Mail that can not be faced and cancelled by canceller 22 is sent to manual process 31. Manual process 31 attempts to classify the previously rejected mail piece to: redirect the mail piece; declare the mail piece dead; or manually re-code the mail piece for redelivery. Then the mail that manual process 31 is able to classify is sent to carrier casing 30 before it is delivered by carrier 27. Mail that can not be classified by process 31 is sent to recoder 33. Recoder 33 will look up the VPO address in virtual PO Box data center 75.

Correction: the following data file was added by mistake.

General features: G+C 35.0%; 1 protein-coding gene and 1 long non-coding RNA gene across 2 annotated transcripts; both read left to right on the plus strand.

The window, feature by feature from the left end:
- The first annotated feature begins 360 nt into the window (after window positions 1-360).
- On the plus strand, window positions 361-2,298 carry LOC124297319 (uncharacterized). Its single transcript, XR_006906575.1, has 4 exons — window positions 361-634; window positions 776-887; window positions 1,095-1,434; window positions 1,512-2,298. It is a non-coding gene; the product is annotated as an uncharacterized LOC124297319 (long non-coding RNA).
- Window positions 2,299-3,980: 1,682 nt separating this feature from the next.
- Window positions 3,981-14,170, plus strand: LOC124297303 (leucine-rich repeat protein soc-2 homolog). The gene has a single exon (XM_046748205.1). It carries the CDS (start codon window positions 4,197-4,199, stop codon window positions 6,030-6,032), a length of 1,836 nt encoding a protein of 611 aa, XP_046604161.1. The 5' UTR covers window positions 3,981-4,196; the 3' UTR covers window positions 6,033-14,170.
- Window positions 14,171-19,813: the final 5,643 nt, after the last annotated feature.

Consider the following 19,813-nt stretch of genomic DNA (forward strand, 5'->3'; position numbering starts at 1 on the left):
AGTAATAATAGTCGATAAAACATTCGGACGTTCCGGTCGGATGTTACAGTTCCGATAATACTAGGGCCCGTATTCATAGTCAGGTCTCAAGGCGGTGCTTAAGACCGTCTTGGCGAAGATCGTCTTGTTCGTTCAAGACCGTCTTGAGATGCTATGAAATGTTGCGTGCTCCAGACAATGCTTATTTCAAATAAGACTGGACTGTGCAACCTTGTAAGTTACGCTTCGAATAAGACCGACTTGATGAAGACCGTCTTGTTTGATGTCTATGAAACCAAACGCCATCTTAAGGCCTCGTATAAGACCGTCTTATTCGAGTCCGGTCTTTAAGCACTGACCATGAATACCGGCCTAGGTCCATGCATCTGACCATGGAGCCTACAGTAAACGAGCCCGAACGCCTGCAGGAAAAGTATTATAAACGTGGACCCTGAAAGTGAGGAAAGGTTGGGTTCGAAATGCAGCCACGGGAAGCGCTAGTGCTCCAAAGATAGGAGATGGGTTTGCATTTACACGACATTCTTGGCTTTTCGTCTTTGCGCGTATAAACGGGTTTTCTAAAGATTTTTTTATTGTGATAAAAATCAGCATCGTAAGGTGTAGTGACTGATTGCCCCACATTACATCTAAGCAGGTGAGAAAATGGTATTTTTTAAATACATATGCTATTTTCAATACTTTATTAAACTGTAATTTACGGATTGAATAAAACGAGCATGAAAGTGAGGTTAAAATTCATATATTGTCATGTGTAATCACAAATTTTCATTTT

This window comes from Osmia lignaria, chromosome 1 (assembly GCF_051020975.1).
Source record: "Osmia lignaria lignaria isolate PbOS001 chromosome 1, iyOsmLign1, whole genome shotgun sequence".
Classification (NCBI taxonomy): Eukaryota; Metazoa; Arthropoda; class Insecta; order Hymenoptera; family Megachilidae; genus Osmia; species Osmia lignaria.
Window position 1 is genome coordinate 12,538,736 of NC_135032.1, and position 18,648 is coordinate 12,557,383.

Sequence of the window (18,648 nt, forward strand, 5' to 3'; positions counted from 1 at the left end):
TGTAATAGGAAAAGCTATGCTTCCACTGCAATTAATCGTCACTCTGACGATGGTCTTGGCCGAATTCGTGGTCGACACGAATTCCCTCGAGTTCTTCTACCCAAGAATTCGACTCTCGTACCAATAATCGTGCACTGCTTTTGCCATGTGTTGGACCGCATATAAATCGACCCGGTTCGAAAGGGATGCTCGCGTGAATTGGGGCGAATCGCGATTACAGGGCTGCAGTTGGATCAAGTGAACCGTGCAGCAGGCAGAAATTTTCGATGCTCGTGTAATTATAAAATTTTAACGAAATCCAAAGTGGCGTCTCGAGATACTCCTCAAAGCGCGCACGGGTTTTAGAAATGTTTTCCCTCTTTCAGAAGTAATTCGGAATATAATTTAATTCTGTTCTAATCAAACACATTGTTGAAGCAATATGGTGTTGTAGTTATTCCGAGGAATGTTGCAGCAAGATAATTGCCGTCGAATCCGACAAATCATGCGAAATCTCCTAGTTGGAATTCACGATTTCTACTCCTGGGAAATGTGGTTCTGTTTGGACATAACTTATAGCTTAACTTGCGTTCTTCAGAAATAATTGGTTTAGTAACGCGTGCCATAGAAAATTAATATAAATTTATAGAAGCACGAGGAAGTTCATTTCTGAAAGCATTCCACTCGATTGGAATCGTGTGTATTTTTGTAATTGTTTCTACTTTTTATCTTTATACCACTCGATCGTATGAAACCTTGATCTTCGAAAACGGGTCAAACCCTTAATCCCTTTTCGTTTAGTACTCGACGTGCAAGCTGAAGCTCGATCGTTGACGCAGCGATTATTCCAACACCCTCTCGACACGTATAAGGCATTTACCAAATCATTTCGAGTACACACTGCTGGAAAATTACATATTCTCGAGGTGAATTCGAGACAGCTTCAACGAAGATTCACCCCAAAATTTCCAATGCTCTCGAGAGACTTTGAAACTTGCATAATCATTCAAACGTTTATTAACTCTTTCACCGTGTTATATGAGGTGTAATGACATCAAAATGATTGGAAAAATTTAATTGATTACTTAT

Mail that has been read by reader 23 and mail that has been coded by system 32 or by re-coder 33 will be checked in virtual Post Office Box data center 75, if a virtual post office box appears in the recipient address field of the mail or in the bar code affixed to the mail, i.e., VPO Box 182945AA or scan a virtual post office box in the bar code affixed to the mail by the mailer. Virtual post office box data center 75 contains a virtual post office name/address relational database 68 (FIG. 4). Database 68 will use the virtual post office box number to determine the actual destination that the recipient wants the mail delivered to. The foregoing may be accomplished by looking up the virtual post office box in database 68 and determining the address that the owner of the virtual post office box wanted their mail forwarded. Database 68 supplies information to reader 23, sorters 24, 25, 26 and 28 and re-coder 33 so that sorters 24, 25, 26 and 28 and re-coder 33 will place a bar code on the mail that indicates the zip code that the owner of the virtual post office box wants their mail forwarded. Sorters 24, 25, 26 and 28 and re-coder 33 will also print the street, city and state that the owner of the virtual post office box wants their mail forwarded in human readable form.